Set up the CI pipeline

Having used Nix for our development environment, our CI pipeline becomes exceedingly straight forward. All we need is a build container with Nix available and we have all the other information we need for the build already. Nix themselves provide a nixos/nix image (Nix is the package manager, NixOS is the linux distribution that uses Nix as its package manager) so we'll just use that.

There's a little bit of boilerplate to tell nix that we want to allow flakes and to allow connection to the gitlab package registry. Once that is done, we log into the registry for this project using the CI provided environment variables, run nix build .#dockerImage and then push the results up to the registry.

build-container:
  image:
    name: "nixos/nix:2.19.3"
  variables:
    IMAGE_TAG: $CI_REGISTRY_IMAGE:$CI_COMMIT_REF_SLUG
  before_script:
    - nix-env --install --attr nixpkgs.skopeo
  script:
    - mkdir -p "$HOME/.config/nix"
    - echo 'experimental-features = nix-command flakes' > "$HOME/.config/nix/nix.conf"
    - mkdir -p "/etc/containers/"
    - echo '{"default":[{"type":"insecureAcceptAnything"}]}' > /etc/containers/policy.json
    - skopeo login --username "$CI_REGISTRY_USER" --password "$CI_REGISTRY_PASSWORD" "$CI_REGISTRY"
    - 'nix build .#dockerImage'
    - ls -lh ./result
    - 'skopeo inspect docker-archive://$(readlink -f ./result)'
    - 'skopeo copy docker-archive://$(readlink -f ./result) docker://$IMAGE_TAG'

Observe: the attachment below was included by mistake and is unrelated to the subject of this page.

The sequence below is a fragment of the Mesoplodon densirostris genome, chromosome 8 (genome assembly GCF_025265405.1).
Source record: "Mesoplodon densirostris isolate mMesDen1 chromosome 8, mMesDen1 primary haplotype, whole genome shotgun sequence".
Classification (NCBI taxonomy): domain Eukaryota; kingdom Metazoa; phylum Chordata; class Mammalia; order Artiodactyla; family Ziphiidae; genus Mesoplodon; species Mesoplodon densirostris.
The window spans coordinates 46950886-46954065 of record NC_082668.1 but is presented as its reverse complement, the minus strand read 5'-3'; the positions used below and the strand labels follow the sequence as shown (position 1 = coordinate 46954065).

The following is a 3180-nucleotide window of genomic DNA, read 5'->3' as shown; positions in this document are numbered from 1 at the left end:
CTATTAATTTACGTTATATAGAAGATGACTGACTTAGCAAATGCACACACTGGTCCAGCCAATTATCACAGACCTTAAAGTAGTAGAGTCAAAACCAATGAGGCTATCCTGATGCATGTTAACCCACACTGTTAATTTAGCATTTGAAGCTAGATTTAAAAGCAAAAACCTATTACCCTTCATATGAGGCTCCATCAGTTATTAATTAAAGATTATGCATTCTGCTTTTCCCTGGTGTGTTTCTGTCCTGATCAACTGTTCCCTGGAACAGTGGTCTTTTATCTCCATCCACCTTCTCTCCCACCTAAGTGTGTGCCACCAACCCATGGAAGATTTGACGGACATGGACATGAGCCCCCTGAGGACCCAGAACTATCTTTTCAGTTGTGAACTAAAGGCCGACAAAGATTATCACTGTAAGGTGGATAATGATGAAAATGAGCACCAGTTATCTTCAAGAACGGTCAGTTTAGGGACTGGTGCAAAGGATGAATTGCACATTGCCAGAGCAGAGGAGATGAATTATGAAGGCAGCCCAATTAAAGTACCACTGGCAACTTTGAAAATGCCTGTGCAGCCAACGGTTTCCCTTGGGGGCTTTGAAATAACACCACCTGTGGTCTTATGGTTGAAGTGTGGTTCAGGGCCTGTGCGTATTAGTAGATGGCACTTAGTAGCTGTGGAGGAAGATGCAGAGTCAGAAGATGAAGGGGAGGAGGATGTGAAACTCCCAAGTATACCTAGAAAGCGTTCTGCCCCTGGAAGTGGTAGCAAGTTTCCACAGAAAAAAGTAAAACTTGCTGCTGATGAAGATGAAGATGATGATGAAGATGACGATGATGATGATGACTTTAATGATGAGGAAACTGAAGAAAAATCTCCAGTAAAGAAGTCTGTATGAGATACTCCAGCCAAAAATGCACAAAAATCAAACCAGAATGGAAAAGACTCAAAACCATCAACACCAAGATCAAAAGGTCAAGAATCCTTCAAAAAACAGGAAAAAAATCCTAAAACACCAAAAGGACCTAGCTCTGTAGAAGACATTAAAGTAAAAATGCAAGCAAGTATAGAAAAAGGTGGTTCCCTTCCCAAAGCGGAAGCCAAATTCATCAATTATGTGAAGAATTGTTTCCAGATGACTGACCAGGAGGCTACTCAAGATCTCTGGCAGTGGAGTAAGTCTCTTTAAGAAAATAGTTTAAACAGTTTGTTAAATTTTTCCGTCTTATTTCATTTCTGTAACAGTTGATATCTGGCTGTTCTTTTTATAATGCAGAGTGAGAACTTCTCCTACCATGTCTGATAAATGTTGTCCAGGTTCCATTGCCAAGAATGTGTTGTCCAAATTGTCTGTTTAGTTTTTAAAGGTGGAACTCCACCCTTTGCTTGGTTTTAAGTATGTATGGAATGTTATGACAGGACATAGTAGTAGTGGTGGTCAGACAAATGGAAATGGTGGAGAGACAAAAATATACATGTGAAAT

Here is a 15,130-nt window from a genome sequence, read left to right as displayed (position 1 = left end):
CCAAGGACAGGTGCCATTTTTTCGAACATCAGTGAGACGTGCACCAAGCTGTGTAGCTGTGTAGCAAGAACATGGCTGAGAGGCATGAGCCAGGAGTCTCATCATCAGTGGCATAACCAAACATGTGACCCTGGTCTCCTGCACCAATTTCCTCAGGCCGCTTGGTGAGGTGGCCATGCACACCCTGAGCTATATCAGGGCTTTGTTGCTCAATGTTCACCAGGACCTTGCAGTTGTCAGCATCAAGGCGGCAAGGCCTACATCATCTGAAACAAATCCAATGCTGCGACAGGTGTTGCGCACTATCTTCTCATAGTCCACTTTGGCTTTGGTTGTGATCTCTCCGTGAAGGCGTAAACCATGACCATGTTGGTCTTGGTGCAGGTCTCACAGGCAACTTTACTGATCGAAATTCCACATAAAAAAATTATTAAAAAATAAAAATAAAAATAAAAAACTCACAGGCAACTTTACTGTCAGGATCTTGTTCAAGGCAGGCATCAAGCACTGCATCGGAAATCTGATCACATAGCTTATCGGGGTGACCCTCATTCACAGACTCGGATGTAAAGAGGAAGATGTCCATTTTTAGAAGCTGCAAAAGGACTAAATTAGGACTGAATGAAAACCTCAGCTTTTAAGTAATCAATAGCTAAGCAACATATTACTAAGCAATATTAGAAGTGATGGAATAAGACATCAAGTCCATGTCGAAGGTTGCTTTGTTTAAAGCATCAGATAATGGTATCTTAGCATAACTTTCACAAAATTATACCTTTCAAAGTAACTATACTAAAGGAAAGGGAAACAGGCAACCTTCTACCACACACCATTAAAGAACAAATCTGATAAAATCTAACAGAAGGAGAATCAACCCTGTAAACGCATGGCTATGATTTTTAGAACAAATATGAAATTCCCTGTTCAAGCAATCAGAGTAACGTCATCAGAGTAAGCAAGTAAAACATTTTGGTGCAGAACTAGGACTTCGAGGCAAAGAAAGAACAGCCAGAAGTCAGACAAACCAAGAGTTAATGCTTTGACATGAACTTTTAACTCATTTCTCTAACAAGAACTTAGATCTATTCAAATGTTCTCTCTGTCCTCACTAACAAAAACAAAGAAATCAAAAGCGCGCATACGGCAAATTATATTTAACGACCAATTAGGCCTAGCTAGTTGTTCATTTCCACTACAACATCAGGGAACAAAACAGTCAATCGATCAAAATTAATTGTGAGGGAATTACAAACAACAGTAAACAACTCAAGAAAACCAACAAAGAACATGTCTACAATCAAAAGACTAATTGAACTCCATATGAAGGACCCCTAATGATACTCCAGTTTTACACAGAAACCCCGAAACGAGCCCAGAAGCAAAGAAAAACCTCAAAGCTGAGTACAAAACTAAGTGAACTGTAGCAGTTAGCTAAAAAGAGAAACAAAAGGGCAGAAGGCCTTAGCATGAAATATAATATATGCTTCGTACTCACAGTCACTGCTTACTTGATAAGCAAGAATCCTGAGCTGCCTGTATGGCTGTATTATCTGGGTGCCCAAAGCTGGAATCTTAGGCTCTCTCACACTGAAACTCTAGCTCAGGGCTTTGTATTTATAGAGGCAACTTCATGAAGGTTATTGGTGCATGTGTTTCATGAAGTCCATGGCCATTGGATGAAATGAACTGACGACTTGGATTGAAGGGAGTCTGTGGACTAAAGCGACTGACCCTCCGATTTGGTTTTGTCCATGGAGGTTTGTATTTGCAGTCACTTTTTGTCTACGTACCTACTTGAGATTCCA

It's worth noting here that Nix is a deterministic build system (for example, stripping dates from compiled metadata so building the same source code on a different day doesn't product a different binary). In a "real life" context I would be caching the results of the nix build steps to a service like Cachix so that they could be reused between builds, which becomes increasingly useful as the project grows and starts to be comprised of multiple build steps (Nix will be able to cache each "step" individually, even if you only ask for the final outcome of the process).

Wrapping it all up

Not a bad first days work, I'd say. Our project is already at a stage that we can work on it with standard .NET tooling (for instance, adding a new nuget package with dotnet package add ... will automatically flow through to that package being added to the docker image) and CI will produce on push a lean deployable artifact. Versions of everything we are using from the .NET SDK to the nuget package we're depending on are fixed across all environments, and we have a nice place to add more developer tooling as we move forwards - for example standardizing the version of postgresql that will be used during development and in CI.

As a bonus extra, anybody with nix installed can build and run the project without having to know .NET or have any .NET tooling installed; a very nice feature when you have others depending on your work who might want to run your code locally, but may not have chosen the same tech stack.

Feedback? Comments?

Have questions? Comments? Hate something, love something, know a better way of doing something? Drop an issue on the repository at https://gitlab.com/mavnn/caldance and let me know. I'll be pointing a tag at the commit referenced by each blog post, so I can always branch off and include your ideas in a future revision!

Next

Part 2 adds unit tests and consistent formatting to the project.